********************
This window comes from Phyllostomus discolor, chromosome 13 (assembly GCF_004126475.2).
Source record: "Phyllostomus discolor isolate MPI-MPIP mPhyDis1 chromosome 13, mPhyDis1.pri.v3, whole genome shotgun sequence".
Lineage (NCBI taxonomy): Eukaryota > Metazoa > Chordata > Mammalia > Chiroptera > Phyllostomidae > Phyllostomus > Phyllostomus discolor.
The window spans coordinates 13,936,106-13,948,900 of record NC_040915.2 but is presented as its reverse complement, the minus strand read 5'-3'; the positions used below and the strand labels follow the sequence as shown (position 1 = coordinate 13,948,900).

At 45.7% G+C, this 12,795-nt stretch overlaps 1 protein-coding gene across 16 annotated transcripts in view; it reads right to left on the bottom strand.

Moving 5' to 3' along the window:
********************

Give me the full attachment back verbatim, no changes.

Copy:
This window comes from Phyllostomus discolor, chromosome 13 (assembly GCF_004126475.2).
Source record: "Phyllostomus discolor isolate MPI-MPIP mPhyDis1 chromosome 13, mPhyDis1.pri.v3, whole genome shotgun sequence".
Lineage (NCBI taxonomy): Eukaryota > Metazoa > Chordata > Mammalia > Chiroptera > Phyllostomidae > Phyllostomus > Phyllostomus discolor.
The window spans coordinates 13,936,106-13,948,900 of record NC_040915.2 but is presented as its reverse complement, the minus strand read 5'-3'; the positions used below and the strand labels follow the sequence as shown (position 1 = coordinate 13,948,900).

At 45.7% G+C, this 12,795-nt stretch overlaps 1 protein-coding gene across 16 annotated transcripts in view; it reads right to left on the bottom strand.

Moving 5' to 3' along the window: